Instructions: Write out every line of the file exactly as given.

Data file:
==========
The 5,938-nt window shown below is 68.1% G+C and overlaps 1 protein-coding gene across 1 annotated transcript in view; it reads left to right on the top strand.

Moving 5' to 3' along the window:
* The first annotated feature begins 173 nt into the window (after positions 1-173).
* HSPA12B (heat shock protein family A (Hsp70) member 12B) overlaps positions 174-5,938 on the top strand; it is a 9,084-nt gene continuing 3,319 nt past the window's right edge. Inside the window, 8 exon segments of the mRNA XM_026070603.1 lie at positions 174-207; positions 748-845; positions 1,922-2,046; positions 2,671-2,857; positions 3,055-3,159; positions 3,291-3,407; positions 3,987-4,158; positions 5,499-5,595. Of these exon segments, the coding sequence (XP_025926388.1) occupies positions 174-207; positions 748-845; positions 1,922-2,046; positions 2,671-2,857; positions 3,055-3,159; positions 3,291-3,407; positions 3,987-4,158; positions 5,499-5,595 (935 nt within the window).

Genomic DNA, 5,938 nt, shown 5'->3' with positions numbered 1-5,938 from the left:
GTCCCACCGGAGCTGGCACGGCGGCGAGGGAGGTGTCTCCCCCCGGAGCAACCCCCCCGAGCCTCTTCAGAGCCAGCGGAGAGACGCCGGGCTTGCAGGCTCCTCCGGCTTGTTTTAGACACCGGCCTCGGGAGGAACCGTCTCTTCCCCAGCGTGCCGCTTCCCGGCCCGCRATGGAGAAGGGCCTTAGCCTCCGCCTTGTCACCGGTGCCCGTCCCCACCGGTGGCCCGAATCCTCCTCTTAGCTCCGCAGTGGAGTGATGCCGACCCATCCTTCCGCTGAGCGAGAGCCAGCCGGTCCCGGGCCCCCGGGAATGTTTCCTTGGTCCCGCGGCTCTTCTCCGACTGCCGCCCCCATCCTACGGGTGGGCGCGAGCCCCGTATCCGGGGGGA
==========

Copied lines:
The 5,938-nt window shown below is 68.1% G+C and overlaps 1 protein-coding gene across 1 annotated transcript in view; it reads left to right on the top strand.

Moving 5' to 3' along the window:
* The first annotated feature begins 173 nt into the window (after positions 1-173).
* HSPA12B (heat shock protein family A (Hsp70) member 12B) overlaps positions 174-5,938 on the top strand; it is a 9,084-nt gene continuing 3,319 nt past the window's right edge. Inside the window, 8 exon segments of the mRNA XM_026070603.1 lie at positions 174-207; positions 748-845; positions 1,922-2,046; positions 2,671-2,857; positions 3,055-3,159; positions 3,291-3,407; positions 3,987-4,158; positions 5,499-5,595. Of these exon segments, the coding sequence (XP_025926388.1) occupies positions 174-207; positions 748-845; positions 1,922-2,046; positions 2,671-2,857; positions 3,055-3,159; positions 3,291-3,407; positions 3,987-4,158; positions 5,499-5,595 (935 nt within the window).

Genomic DNA, 5,938 nt, shown 5'->3' with positions numbered 1-5,938 from the left:
GTCCCACCGGAGCTGGCACGGCGGCGAGGGAGGTGTCTCCCCCCGGAGCAACCCCCCCGAGCCTCTTCAGAGCCAGCGGAGAGACGCCGGGCTTGCAGGCTCCTCCGGCTTGTTTTAGACACCGGCCTCGGGAGGAACCGTCTCTTCCCCAGCGTGCCGCTTCCCGGCCCGCRATGGAGAAGGGCCTTAGCCTCCGCCTTGTCACCGGTGCCCGTCCCCACCGGTGGCCCGAATCCTCCTCTTAGCTCCGCAGTGGAGTGATGCCGACCCATCCTTCCGCTGAGCGAGAGCCAGCCGGTCCCGGGCCCCCGGGAATGTTTCCTTGGTCCCGCGGCTCTTCTCCGACTGCCGCCCCCATCCTACGGGTGGGCGCGAGCCCCGTATCCGGGGGGA